clock menu more-arrow no yes

Filed under:

County budget rides high on ‘structural changes’ — and legal pot and gambling money — forecasting record low deficit

Preckwinkle said she thought the county could close the gap without any new taxes, fines or fees but couldn’t commit to a budget cycle without layoffs because “I never know frankly what the individual separately elected officials may propose.”

The county’s proposed Cannabis Retailers’ Occupation Tax would be imposed on “all persons engaged in the business of selling cannabis,” but wouldn’t apply to medical cannabis dispensaries. 

The Cook County Board will have to fill an $18.7 million budget gap ahead of the next fiscal year, the lowest since Toni Preckwinkle took over as board president, according to preliminary figures.

“When we walked in the doorway we had a $487 million gap to close — that’s half a billion dollars,” Preckwinkle said. “Every year thereafter the gap we had to close was smaller because we made structural changes in our operations ... and now it’s down from $487 million, which is where we started in the budget for 2011, to now where it’s … 18 million.”

The county’s budget is comprised of two funds. The general fund — which has a forecasted deficit of $11.9 million — covers the Office of the Chief Judge, the State’s Attorney’s Office and the Cook County Sheriff’s Office among others.

The second fund, which funds the county’s health system, has a 2020 deficit of $6.8 million.

Preckwinkle said she thought the county could close the gap without any new taxes, fines or fees but couldn’t commit to a budget cycle without layoffs because “I never know frankly what the individual separately elected officials may propose … we’re surely not anticipating any layoffs in the offices under the president.”

The preliminary forecast is riding high on several new taxes passed by the Illinois General Assembly in the last days of its session last month. They include the Cannabis Regulation and Tax Act, the Illinois Gaming Act, the Sports Wagering Act and the Online Sales Tax.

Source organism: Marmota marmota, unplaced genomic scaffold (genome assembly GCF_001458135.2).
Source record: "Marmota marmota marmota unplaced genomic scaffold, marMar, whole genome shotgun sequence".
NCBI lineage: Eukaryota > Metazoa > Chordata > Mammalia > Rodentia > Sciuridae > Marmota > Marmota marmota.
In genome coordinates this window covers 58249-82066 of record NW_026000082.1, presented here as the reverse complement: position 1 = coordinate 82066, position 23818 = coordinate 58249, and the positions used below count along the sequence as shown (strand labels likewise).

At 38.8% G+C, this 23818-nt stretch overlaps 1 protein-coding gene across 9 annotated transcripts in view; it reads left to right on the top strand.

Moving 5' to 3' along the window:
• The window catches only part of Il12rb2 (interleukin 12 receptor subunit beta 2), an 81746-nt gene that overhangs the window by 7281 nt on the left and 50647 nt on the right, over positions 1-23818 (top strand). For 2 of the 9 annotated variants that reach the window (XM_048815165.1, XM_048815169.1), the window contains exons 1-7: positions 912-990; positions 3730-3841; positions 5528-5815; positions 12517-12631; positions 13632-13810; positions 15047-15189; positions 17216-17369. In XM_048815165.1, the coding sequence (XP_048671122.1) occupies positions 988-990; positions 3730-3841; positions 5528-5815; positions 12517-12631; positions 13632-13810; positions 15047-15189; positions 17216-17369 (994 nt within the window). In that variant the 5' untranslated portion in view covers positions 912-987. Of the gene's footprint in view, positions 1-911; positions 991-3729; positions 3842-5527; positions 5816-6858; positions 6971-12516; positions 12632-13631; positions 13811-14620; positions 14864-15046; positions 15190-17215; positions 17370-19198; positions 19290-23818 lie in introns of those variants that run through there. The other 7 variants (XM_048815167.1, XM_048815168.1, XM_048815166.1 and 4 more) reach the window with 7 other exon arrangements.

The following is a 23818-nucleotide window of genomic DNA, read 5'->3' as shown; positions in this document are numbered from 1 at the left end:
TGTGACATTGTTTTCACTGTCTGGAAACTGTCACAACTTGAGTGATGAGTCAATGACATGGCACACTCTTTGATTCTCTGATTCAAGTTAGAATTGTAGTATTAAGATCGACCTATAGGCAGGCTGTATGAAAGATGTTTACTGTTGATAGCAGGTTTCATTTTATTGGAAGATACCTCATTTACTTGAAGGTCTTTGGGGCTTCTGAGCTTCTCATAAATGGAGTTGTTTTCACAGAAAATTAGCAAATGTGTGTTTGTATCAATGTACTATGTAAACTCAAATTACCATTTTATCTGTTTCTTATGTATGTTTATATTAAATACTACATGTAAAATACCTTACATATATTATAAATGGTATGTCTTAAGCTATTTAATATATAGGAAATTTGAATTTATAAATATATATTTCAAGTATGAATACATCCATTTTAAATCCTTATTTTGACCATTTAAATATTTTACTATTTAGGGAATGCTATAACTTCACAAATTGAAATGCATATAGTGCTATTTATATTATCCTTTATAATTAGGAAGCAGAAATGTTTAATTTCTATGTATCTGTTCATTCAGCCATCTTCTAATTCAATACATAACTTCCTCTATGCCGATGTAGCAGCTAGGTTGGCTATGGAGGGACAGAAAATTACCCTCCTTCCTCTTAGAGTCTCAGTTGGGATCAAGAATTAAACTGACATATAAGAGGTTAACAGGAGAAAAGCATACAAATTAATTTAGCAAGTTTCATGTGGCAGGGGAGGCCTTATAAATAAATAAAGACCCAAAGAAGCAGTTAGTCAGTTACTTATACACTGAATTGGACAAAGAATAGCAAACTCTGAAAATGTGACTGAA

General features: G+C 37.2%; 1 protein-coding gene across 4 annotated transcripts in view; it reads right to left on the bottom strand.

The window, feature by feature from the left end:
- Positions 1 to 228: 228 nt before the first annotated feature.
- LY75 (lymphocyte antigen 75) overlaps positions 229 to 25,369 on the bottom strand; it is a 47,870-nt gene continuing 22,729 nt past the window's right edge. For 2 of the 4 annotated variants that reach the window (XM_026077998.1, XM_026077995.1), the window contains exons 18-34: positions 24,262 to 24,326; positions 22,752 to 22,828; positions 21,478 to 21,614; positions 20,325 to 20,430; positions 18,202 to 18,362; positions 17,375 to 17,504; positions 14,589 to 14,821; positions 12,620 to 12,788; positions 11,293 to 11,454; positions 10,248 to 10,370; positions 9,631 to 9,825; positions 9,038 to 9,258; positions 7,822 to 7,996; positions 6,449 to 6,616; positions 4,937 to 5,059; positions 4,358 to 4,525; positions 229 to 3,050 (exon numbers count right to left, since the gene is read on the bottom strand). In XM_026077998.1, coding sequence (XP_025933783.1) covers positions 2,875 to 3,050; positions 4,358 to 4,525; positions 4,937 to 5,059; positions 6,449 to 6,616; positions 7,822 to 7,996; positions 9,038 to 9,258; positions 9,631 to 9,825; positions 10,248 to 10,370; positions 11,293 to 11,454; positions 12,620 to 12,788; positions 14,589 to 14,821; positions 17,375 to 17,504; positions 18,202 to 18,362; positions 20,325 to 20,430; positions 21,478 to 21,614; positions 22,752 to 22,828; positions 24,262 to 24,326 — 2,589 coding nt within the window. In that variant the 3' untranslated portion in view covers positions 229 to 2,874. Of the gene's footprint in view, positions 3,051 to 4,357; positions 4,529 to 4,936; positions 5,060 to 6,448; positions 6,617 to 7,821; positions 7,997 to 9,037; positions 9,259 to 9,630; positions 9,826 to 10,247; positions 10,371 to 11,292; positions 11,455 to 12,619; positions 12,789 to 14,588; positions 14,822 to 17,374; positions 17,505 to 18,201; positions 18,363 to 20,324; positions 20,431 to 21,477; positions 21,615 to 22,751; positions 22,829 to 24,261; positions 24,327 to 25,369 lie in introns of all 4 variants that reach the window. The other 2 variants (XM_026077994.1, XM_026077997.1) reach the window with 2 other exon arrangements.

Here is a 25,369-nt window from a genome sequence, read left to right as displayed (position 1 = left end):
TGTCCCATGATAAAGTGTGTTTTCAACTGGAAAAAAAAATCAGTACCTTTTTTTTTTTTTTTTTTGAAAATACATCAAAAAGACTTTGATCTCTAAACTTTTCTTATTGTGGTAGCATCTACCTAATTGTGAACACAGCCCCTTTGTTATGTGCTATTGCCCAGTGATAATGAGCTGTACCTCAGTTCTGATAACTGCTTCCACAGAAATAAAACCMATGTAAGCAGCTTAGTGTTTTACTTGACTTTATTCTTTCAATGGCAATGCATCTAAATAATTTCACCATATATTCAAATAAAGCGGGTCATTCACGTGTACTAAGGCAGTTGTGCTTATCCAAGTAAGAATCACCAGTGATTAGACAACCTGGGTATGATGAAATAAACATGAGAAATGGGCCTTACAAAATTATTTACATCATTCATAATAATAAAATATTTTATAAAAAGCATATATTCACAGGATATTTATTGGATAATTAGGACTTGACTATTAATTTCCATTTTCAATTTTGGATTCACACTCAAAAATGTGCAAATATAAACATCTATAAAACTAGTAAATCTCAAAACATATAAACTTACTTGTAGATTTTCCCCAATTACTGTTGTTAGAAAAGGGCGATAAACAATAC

In all, they’ll amount to roughly $9.8 million in revenue for 2020, according to the forecast.

Ammar Rizki, the county’s chief financial officer, said the county will work with the Illinois Department of Revenue for the cannabis rollout, but the county has “very conservatively” projected $3.3 million in revenue.

Other revenue includes a projected $21.1 million increase from the sales tax, due to increased spending, but a decrease of $13 million from the cigarette tax due to the county raising the age residents can purchase tobacco from 18 to 21.

Year-end projections for the general fund show the county ending the fiscal year in the black by $14.9 million while the health fund will end in the red by $103.1 million, according to the preliminary budget.

That’s partially because the county’s managed care enrollment has declined — the county budgeted for 345,000 members to be enrolled in its CountyCare program. That number is around 315,000 or 316,000 people, according to Ekerete Akpan, the chief financial officer of Cook County Health.

The decreased enrollment has been a trend that Preckwinkle believes Gov. JB Pritzker’s administration will “help reverse,” but it’s unclear how quickly they’ll be able to do so. She also blamed Pritzker’s predecessor for the decrease.

“[The Rauner Administration] designed a system that made it easy to kick people out and harder to enroll people or re-enroll people,” Preckwinkle said, adding that the administration “sat on a bunch of Medicaid applications that they haven’t acted on.”

The health system is implementing a corrective action plan that includes a $60 million Medicaid graduate medicaid education payment from the state, non-personnel cuts and not filling vacant positions.

Ahead of the forecasted passage of the budget in November, Preckwinkle will meet with Mayor Lori Lightfoot next month to talk about opportunities for collaboration and cooperation, she said. A public hearing on the 2019/2020 preliminary budget forecast is set for July 9 and mid-year budget hearings are set for July 17.

“We made some very difficult decisions over the last nine years,” Preckwinkle said.

“We reduced our personnel costs significantly and made a number of other difficult decisions over the last nine years that have put us in a pretty good place now.”